Late in the evening, after boys have been prayed with, kissed and hugged, and sent on their way, Keith comes in from taking out the dog. Scraping his boots against the mat with front door open, he announces the arrival of the wintry miracle: SNOW.
Snow is a rare treat in the mountains east of San Diego. A land of beaches and 365-day-a-year sunshine doesn't seem to meld with the reality of snow. But in our small town of 1200 souls nestled into the crook of the mountains, snow descends but a few times each winter. Sometimes once, sometimes not at all, snow creates excitement here.
Elizabeth and I run to the front door and glory in the dusting of snow, perhaps a quarter inch, our cameras in hand. I snap into the darkness, the whiteness glowing in the deep of night. I glance at the thermometer on our porch and see that it is hovering around 30 degrees, and hope that the snow will remain until morning so the boys may enjoy it also.
Gratefully Elizabeth and I return to the warmth of hearth. This stove we installed in a faulty but beautiful stone fireplace heats our home this winter. The children and Keith take turns tending the fire in the mornings, in the late afternoons and evenings. It is the beating heart of our home about which we gather, its warmth suffusing the winter cold that is my enemy -- the enemy to my rheumatoid arthritis. I huddle on the hearth after our foray onto the snowy front porch, allowing the heat to loosen my tightened joints, release my tensed muscles. Above the roiling flames the Holy Family are arranged across the simple wooden mantel-- carefully placed by Elizabeth each December. Each piece has its position, surrounded by candles and lights and greenery.
In the morning I awake, hearing the boys outside, playing in the night's gift of snowfall. The light glowing through my window blinds is brighter than usual, reflecting the whiteness blanketing the ground. After dressing, I go downstairs to find the house deserted, emptied of children. Following the music of happy voices, I spy all four outside, well-bundled against the cold morning. Benjamin is spread-eagled on the ground, attempting a snow angel while his brothers laughingly attempt skate-boarding on ice-encrusted cement. Elizabeth flutters between them, snapping photos and taking videos of their snowy antics. As I pull out my own camera, I notice the house's shadow encroaching across the snow's whiteness, a reminder that all is not light and bright in this our fallen world.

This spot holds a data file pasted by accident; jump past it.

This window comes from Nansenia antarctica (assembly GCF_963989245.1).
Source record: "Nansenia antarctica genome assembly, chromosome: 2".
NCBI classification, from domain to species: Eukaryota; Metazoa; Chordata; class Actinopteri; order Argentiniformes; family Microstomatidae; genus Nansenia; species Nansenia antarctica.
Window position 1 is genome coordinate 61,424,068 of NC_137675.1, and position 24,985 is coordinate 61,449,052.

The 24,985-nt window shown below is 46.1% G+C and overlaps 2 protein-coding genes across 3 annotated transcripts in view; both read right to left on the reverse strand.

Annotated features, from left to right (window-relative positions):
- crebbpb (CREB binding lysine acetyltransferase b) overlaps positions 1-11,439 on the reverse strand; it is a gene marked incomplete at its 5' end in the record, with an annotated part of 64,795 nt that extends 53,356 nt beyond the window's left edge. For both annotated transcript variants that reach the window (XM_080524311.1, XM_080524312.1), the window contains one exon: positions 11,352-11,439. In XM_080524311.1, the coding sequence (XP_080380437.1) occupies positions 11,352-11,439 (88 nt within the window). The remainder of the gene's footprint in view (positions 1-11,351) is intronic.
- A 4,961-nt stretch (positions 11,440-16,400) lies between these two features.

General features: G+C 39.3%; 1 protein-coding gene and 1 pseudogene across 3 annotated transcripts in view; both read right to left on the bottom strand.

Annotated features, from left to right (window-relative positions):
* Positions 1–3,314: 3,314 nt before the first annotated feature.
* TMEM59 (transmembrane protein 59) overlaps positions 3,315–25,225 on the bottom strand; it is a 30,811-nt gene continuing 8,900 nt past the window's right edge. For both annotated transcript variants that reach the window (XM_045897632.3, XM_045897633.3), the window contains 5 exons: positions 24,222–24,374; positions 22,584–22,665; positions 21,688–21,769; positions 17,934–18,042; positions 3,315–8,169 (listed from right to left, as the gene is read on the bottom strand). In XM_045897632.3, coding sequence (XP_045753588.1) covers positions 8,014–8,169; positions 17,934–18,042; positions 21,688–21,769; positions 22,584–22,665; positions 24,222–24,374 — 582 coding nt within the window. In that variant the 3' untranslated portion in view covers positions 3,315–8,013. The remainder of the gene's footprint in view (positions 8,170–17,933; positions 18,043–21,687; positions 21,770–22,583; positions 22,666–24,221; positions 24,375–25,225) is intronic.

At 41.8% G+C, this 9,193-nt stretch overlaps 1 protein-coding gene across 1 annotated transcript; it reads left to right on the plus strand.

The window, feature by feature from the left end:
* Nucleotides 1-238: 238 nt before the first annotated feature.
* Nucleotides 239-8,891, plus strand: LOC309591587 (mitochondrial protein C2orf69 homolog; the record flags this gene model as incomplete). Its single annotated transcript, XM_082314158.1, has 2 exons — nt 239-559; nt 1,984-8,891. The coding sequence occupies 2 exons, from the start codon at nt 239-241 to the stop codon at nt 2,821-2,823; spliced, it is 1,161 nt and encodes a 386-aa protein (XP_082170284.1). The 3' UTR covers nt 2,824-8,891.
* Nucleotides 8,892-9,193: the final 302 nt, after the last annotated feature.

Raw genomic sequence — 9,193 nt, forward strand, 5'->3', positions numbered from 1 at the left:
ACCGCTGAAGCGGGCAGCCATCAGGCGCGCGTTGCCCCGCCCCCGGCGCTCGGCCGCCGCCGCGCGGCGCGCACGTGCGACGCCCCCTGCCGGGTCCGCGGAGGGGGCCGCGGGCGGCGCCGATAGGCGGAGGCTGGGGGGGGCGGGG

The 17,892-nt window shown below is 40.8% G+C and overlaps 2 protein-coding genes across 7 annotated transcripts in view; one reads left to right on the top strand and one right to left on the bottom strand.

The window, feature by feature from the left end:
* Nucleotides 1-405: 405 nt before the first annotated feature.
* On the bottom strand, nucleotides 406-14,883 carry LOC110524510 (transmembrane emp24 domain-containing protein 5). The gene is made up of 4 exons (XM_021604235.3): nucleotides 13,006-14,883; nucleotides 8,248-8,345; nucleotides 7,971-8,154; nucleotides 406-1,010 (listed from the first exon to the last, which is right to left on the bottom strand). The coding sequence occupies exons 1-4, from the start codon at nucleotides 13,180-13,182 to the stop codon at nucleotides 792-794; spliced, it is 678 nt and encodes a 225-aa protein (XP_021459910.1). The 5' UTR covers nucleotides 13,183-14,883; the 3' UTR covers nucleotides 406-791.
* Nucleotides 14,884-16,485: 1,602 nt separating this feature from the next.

Light and dark. The light of snow in the dark of night. The warmth and brightness of fire on a cold, dark night. The shadows creeping across sun-lit snow. Light and dark. Both are present.
Darkness seems to creep, stealing over goodness and light. But the purifying heat of the homefire pushes away the darkness and the coldness, warming our souls as well as our bodies. Children glory in the whiteness of snow, in the gift of these moldable flakes, in the rarity and goodness of them. And they return home with red cheeks and bright eyes, joy-filled souls who dispel the darkness with the light of His gifts.
In the same way, let your light shine before others, so that they may see your good works and give glory to your Father who is in heaven. -- Saint Matthew 5:16
In him was life, and the life was the light of men. The light shines in the darkness, and the darkness has not overcome it. -- Saint John 1:4-5